Cabiri carried in a turtle-shell as they await Proteus.Those who are close to the vibrating homunculus are highly attracted to the visible radiation it emits. Thales asks Proteus for advice on behalf of the homunculus, who suggests that the manikin can go through the human birth process by starting in the sea. Thales, Proteus, and the homunculus then leave together to witness the sea festival. During the procession, the Telchines, which are the nine dog-headed Children of the Sea, boast about being the first to create gods in the image of man. Galatea finally arrives and is joined by Nereus, the Sirens, and Thales, who comment on the doves of Paphos accompanying Galatea. Galatea approaches her father and in doing so, Homunculus draws near and breaks the glass holding him at Galatea's feet. Everyone is amazed as the light of Homunculus merges with the waves in a symbolic union with the sea.

In both of these acts, there is a notable emphasis on the presence of women. The female presence in Act V is represented by Mater Glorioso, Gretchen, Choir of Female Penitents, Magna Peccatrix, The Woman of Samaria, Mary of Egypt, and the female forms that hover in the sky above Dr. Marianus. The strong influence of women in this act, as well as throughout the play, showcases their empathetic side. The three penitent women plead for Gretchen while Gretchen pleads for Faust.The adult females in the text serve as a powerful symbol of life-givers. Mater Glorioso breathes new life into Faust's soul with just a few words. We also learn that Faust's soul is received by young boys in a "pupal" phase, much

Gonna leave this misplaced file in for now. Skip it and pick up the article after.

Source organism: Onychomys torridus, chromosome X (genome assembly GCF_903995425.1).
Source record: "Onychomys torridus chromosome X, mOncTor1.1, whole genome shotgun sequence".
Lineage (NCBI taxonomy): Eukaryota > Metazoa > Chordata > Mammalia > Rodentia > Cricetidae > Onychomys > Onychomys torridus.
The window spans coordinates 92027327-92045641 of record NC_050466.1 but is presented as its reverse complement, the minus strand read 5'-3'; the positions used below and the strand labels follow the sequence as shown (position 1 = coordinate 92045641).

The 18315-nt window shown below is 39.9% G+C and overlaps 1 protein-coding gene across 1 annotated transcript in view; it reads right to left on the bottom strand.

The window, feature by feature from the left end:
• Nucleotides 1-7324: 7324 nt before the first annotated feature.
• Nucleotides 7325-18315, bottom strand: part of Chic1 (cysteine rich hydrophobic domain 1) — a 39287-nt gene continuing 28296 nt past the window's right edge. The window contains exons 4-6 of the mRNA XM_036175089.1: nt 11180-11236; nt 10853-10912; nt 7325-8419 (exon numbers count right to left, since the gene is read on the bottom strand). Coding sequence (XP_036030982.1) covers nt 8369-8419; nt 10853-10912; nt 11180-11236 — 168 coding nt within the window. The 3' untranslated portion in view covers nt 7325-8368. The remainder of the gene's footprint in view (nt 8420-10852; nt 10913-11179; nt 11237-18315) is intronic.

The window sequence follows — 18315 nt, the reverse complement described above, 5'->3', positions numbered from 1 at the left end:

like Homunculus, who is a half-being surviving in a bottle. Homunculus undergoes a metamorphosis when he joins Galatea in a sea wedding, completing him. Similarly, Gretchen's love completes Faust's soul. Her love finds him and guides him to a new place, even though he is still blinded by the new light. In Act Two, there is a dominant female presence with the Sirens, Nereids, Tritons, Galatea, and Dorides all representing female personalities. This act focuses on the three characters; Homunculus, Faust, and Mephistopheles as they search for what completes them, ultimately finding it in female personalities. Reference: Wolfgang Johann von Goethe, Faust (Berlin: Bernhard Tauchnitz, 1867).